Tired of the Same Leafy Greens? How About Alternatives?
Leafy green vegetables are in!
Long gone are the days of boring iceberg lettuce salads.
Salads and other veggie side dishes have had a complete makeover in the last decade. Greens are, now, the star attraction! And, greens play center stage for good reason.
For one, having lots of veggies in your meal plan accelerates weight loss. For another, the health benefits are almost an endless list. But, with all of these newfangled leafy greens to choose from, it’s hard to know what to buy. It’s even painful to pronounce half of them!
And that’s why LadyBoss is sharing our favorite unique leafy greens list with you.
List of 8 Alternative Leafy Green Vegetables You Can Include in Your Diet
Our list of easy-to-prepare veggies will spice up your meal plan and add powerful vitamins, minerals, and antioxidants (anti-cancer agents) to your plate. If you’re looking for a delicious way to boost your immune system, enjoy more energizing foods, have natural fiber in your diet, and lose inches, we have suggestions for you.
Indian Spinach, the Tender Leafy Green Vegetable
First up on our list of leafy green vegetables is Indian Spinach.
You might also see this tender young leaf vegetable labeled Basella Alba, Malabar, or Ceylon Spinach. Its pleasant mild taste works excellent in raw salads and sandwiches. Use Indian Spinach as a side dish by sautéing it for just a few minutes, then combine it with your favorite rice.
A word of caution, be careful not to overcook Indian Spinach, or it will get slimy. But, don’t let this change in texture deter you! Instead—use it to your advantage by adding it to soups or curries as a natural thickening agent.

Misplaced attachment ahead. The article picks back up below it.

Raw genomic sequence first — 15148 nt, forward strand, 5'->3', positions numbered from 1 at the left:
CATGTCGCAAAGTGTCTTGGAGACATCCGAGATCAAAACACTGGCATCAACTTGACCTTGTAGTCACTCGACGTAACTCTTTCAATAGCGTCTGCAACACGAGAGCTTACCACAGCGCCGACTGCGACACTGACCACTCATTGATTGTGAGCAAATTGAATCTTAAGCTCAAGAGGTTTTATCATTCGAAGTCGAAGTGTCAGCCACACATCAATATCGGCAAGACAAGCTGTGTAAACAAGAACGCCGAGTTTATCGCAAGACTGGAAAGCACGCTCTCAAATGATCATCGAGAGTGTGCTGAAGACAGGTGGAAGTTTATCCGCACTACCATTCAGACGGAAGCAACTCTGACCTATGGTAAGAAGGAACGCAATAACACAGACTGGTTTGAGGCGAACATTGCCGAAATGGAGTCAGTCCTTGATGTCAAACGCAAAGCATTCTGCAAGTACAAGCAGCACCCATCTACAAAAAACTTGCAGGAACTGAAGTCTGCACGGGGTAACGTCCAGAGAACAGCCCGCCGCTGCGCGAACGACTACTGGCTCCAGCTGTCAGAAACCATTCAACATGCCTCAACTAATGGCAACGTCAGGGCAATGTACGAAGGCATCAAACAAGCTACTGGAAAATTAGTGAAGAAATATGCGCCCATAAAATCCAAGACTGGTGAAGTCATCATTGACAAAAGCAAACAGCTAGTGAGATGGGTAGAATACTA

If you’re looking for a way to get a whopping eight servings of greens on days that you can’t gulp downloads of veggies, use LadyBoss® GREENS, it tastes like fresh-baked apple pie, and each scoop has your entire day’s worth of fruits and vegetables!
Bok Choy, the Mild Leafy Green Vegetable
Next up is Bok Choy, a.k.a., Chinese White Cabbage. We at LadyBoss like to call Bok Choy an, “entry-level leafy green,” because of its delightful crisp texture and mild flavor.
My favorite way to use Bok Choy is as a side dish recipe. Or, I like to make a snack out of it because of its bright color, a crunchy raw slaw, for example.
It takes just a few minutes to slice Bok Choy thinly and marinate it in a healthy oil and vinegar dressing. Add some shredded carrot and your favorite seeds, and you have a go-to side dish or a snack that lasts in the fridge for up to five days.